A group of women is demanding compensation from a Japanese medical university that admitted routinely altering the scores of female applicants to keep them out, lawyers said Wednesday.
More than 20 former applicants are demanding Tokyo Medical University make amends for the scandal, which led to the discovery of similar discrimination in other medical schools after prompting a government investigation.
Lawyers for the women, who were rejected by the school after taking entrance exams at the school from 2006 onwards, are expected to present a claim to the university next week.
They acknowledge they cannot yet prove whether they were rejected because of discrimination or insufficient test scores, but are calling on the university to disclose their results.
They are also asking for 100,000 yen ($890) each in compensation for “mental anguish” and for the university to reimburse money they paid to take the entrance exams, travel to the school and stay in the area during the application process.
The women in the group include a doctor, students currently enrolled at other medical schools and women who have taken jobs in other fields.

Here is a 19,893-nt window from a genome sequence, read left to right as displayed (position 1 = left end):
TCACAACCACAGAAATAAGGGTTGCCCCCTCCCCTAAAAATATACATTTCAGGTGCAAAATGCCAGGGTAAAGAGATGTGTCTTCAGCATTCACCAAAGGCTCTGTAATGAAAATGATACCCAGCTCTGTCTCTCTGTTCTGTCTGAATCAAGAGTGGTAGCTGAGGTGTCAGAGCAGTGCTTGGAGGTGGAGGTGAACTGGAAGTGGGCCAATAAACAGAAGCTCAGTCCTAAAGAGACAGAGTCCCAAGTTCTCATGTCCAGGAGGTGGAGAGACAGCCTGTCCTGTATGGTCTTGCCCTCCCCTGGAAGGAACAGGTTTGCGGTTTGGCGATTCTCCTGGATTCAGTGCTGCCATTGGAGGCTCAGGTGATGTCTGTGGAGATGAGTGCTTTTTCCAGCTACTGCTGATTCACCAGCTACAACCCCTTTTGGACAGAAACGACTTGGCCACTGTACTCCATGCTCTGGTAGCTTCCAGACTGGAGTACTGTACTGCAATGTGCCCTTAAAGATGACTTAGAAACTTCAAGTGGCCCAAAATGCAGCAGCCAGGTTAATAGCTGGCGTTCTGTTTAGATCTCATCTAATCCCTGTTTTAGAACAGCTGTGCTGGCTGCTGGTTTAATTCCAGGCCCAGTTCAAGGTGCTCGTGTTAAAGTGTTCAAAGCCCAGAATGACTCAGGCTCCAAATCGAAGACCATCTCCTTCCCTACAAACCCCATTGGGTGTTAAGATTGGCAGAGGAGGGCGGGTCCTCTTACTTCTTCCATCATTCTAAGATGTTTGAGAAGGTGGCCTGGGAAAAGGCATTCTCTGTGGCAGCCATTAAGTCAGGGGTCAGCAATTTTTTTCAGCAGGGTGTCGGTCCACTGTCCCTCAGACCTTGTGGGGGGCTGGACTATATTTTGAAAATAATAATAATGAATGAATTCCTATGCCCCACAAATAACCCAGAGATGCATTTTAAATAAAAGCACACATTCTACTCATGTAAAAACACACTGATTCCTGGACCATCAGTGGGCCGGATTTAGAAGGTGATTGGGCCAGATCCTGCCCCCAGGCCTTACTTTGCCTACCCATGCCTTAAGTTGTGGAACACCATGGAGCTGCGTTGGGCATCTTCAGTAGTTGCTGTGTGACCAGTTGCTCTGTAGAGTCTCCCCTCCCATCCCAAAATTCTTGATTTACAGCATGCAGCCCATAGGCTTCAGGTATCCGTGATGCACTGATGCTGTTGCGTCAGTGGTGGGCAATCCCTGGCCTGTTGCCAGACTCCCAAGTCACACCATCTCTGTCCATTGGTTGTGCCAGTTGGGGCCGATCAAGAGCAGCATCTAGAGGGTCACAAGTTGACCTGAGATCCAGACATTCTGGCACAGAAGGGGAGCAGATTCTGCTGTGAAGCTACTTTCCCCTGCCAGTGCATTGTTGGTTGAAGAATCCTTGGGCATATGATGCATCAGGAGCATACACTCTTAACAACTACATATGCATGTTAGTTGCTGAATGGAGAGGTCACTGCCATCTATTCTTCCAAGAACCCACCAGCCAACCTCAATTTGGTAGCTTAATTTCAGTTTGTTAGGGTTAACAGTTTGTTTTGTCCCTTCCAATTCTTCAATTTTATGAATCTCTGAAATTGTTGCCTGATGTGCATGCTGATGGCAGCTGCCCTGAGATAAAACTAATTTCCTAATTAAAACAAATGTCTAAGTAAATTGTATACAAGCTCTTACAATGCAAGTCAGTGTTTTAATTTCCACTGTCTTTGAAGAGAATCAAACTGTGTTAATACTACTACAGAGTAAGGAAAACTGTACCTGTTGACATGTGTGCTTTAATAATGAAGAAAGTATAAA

The university admitted the process of altering the test scores of female applicants began in 2006.
An independent probe said Tuesday that the school had disqualified about a quarter of female applicants who should have been offered places based on their original, unaltered test scores during 2017 and 2018.
“I’m speechless over these numbers — how much weight each one of them carries,” Sakura Uchikoshi, one of the lawyers representing the women, told reporters Wednesday.
The university reportedly sought to keep the percentage of female students low in part because of a belief that women would leave the profession soon after graduation when they married and had families.
The scandal caused outrage in Japan and abroad and prompted an education ministry investigation, in addition to the independent probe.
On Tuesday, the ministry said in an interim report that it had uncovered several more cases where medical schools discriminated against female applicants, as well as those taking the entrance exam for a second or third time.
But the ministry has no plans at present to punish the implicated schools and has declined to name them, while urging them to change their practices.